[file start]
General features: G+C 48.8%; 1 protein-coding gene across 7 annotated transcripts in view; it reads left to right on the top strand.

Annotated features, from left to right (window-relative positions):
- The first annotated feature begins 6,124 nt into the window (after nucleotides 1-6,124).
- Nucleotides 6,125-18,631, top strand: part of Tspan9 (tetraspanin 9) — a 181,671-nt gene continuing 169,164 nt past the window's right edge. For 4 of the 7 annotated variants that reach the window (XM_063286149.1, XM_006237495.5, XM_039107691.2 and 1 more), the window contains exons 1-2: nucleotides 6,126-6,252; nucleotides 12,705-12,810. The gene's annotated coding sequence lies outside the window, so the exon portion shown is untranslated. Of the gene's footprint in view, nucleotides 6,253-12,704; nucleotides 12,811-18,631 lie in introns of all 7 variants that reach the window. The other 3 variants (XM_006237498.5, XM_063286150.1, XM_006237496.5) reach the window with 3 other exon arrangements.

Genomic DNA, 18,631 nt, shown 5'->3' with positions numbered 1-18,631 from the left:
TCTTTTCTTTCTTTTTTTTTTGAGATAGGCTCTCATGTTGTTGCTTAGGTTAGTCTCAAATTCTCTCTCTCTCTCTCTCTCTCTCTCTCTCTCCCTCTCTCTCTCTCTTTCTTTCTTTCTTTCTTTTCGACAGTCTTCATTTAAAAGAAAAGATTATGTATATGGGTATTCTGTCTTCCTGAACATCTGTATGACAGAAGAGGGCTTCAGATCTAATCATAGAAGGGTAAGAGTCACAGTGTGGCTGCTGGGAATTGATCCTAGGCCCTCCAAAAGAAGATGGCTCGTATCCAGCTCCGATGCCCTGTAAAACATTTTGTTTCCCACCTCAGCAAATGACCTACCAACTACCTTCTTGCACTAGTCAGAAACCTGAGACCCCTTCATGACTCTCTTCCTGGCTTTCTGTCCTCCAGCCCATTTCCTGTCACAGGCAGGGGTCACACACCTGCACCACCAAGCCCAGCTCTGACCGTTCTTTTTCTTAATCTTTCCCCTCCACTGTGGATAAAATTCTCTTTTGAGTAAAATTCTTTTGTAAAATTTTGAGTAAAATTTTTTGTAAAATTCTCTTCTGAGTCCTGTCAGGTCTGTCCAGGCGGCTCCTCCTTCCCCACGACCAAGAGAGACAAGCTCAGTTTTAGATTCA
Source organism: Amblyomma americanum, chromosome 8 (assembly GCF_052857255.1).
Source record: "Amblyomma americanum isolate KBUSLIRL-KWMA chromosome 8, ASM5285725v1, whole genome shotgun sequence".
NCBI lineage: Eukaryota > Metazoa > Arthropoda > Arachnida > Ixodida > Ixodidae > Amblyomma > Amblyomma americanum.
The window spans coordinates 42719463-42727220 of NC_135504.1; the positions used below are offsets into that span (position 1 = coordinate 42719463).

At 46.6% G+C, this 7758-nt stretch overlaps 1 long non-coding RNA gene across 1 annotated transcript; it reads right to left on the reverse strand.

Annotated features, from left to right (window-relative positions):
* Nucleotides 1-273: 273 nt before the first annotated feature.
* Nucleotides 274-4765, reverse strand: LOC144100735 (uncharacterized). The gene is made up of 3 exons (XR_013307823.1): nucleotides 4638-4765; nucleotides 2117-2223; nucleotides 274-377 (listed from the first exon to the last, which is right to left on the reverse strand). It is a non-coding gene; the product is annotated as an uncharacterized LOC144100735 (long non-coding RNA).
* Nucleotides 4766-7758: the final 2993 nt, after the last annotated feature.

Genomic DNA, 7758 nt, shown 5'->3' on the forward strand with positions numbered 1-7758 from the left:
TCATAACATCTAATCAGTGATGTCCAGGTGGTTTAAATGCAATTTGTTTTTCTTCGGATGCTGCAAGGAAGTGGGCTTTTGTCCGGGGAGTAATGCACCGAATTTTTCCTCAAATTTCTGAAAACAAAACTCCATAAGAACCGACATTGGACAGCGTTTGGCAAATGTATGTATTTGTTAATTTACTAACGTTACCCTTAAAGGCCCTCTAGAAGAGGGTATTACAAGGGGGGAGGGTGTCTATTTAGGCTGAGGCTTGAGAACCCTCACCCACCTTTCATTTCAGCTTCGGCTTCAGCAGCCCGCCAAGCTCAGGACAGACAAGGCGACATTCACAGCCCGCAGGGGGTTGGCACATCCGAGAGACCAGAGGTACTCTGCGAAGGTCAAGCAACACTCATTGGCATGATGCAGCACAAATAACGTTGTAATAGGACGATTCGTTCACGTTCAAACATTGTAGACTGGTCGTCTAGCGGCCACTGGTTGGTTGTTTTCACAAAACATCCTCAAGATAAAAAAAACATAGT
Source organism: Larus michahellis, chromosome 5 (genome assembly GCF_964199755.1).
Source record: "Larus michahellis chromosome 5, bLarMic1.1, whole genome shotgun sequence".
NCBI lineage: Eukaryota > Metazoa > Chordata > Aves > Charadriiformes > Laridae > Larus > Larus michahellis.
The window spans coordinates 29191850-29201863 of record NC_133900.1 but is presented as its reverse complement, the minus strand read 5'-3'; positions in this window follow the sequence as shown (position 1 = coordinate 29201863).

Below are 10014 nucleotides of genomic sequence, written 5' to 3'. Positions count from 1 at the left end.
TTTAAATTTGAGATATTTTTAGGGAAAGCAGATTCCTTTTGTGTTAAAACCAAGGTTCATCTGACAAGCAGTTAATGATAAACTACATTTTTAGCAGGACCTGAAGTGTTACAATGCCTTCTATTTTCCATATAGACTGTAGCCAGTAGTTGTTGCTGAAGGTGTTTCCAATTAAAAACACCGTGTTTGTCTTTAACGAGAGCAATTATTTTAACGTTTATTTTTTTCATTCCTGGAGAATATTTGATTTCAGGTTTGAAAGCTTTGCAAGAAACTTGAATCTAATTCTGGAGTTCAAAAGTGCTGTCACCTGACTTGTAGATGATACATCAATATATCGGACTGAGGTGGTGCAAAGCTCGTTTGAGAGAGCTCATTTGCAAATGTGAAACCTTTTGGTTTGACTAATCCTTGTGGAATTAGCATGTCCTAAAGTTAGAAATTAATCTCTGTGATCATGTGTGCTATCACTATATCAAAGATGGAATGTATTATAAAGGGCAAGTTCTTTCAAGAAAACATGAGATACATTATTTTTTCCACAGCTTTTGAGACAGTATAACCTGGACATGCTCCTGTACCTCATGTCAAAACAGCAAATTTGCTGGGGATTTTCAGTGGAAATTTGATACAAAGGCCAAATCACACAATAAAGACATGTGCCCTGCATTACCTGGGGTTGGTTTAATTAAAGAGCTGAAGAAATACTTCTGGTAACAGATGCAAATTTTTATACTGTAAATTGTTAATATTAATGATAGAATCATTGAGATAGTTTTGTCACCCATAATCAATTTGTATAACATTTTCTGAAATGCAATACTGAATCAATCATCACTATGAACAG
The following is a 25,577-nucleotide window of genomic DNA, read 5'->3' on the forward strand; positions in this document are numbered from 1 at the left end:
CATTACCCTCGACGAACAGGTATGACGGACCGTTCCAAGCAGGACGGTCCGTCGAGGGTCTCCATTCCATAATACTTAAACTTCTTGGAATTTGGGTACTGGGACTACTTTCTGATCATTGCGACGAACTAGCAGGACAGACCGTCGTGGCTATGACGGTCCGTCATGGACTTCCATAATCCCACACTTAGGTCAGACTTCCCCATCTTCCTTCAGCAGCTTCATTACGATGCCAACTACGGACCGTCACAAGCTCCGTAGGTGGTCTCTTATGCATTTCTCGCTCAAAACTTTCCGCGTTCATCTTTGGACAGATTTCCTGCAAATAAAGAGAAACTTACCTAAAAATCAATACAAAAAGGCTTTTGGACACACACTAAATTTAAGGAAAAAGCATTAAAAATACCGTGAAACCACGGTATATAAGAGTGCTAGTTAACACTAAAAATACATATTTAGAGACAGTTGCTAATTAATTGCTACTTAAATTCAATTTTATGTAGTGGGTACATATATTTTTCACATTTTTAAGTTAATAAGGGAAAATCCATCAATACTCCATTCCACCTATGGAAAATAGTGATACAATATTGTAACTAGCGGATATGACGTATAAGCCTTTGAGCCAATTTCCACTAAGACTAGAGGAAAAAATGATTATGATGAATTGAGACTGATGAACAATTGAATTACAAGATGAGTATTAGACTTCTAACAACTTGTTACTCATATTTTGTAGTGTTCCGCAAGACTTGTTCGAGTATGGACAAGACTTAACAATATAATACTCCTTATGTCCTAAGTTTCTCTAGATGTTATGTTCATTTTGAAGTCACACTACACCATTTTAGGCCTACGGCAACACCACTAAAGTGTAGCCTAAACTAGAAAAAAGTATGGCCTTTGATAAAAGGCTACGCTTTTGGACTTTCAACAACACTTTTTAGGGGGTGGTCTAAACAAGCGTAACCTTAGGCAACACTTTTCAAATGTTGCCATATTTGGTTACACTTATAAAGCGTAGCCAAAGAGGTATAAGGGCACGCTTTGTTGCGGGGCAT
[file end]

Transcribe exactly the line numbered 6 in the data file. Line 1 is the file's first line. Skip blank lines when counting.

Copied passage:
TCTTTTCTTTCTTTTTTTTTTGAGATAGGCTCTCATGTTGTTGCTTAGGTTAGTCTCAAATTCTCTCTCTCTCTCTCTCTCTCTCTCTCTCTCCCTCTCTCTCTCTCTTTCTTTCTTTCTTTCTTTTCGACAGTCTTCATTTAAAAGAAAAGATTATGTATATGGGTATTCTGTCTTCCTGAACATCTGTATGACAGAAGAGGGCTTCAGATCTAATCATAGAAGGGTAAGAGTCACAGTGTGGCTGCTGGGAATTGATCCTAGGCCCTCCAAAAGAAGATGGCTCGTATCCAGCTCCGATGCCCTGTAAAACATTTTGTTTCCCACCTCAGCAAATGACCTACCAACTACCTTCTTGCACTAGTCAGAAACCTGAGACCCCTTCATGACTCTCTTCCTGGCTTTCTGTCCTCCAGCCCATTTCCTGTCACAGGCAGGGGTCACACACCTGCACCACCAAGCCCAGCTCTGACCGTTCTTTTTCTTAATCTTTCCCCTCCACTGTGGATAAAATTCTCTTTTGAGTAAAATTCTTTTGTAAAATTTTGAGTAAAATTTTTTGTAAAATTCTCTTCTGAGTCCTGTCAGGTCTGTCCAGGCGGCTCCTCCTTCCCCACGACCAAGAGAGACAAGCTCAGTTTTAGATTCA